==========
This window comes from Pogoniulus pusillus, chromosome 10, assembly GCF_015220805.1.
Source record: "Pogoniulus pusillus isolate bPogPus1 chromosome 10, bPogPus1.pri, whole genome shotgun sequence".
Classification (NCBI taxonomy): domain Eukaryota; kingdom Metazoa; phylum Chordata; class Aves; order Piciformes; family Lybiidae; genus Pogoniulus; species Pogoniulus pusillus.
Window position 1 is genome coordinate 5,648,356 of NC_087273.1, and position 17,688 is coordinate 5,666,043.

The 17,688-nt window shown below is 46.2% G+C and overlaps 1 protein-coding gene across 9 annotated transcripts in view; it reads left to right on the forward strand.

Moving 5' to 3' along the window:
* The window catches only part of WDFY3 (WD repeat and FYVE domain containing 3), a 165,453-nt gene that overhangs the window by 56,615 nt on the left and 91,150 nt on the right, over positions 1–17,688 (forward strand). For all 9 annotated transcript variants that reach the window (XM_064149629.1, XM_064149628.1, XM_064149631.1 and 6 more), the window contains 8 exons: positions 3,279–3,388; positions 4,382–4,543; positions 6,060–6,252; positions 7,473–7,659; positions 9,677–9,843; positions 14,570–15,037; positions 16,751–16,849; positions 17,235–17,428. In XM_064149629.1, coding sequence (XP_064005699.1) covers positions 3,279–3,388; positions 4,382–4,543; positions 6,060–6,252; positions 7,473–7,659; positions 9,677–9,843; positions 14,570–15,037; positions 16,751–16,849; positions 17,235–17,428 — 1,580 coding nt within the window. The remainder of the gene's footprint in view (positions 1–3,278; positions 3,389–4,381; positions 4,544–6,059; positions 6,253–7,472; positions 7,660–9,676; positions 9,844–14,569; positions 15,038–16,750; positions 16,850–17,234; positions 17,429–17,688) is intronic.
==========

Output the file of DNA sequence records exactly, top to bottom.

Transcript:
This window comes from Pogoniulus pusillus, chromosome 10, assembly GCF_015220805.1.
Source record: "Pogoniulus pusillus isolate bPogPus1 chromosome 10, bPogPus1.pri, whole genome shotgun sequence".
Classification (NCBI taxonomy): domain Eukaryota; kingdom Metazoa; phylum Chordata; class Aves; order Piciformes; family Lybiidae; genus Pogoniulus; species Pogoniulus pusillus.
Window position 1 is genome coordinate 5,648,356 of NC_087273.1, and position 17,688 is coordinate 5,666,043.

The 17,688-nt window shown below is 46.2% G+C and overlaps 1 protein-coding gene across 9 annotated transcripts in view; it reads left to right on the forward strand.

Moving 5' to 3' along the window:
* The window catches only part of WDFY3 (WD repeat and FYVE domain containing 3), a 165,453-nt gene that overhangs the window by 56,615 nt on the left and 91,150 nt on the right, over positions 1–17,688 (forward strand). For all 9 annotated transcript variants that reach the window (XM_064149629.1, XM_064149628.1, XM_064149631.1 and 6 more), the window contains 8 exons: positions 3,279–3,388; positions 4,382–4,543; positions 6,060–6,252; positions 7,473–7,659; positions 9,677–9,843; positions 14,570–15,037; positions 16,751–16,849; positions 17,235–17,428. In XM_064149629.1, coding sequence (XP_064005699.1) covers positions 3,279–3,388; positions 4,382–4,543; positions 6,060–6,252; positions 7,473–7,659; positions 9,677–9,843; positions 14,570–15,037; positions 16,751–16,849; positions 17,235–17,428 — 1,580 coding nt within the window. The remainder of the gene's footprint in view (positions 1–3,278; positions 3,389–4,381; positions 4,544–6,059; positions 6,253–7,472; positions 7,660–9,676; positions 9,844–14,569; positions 15,038–16,750; positions 16,850–17,234; positions 17,429–17,688) is intronic.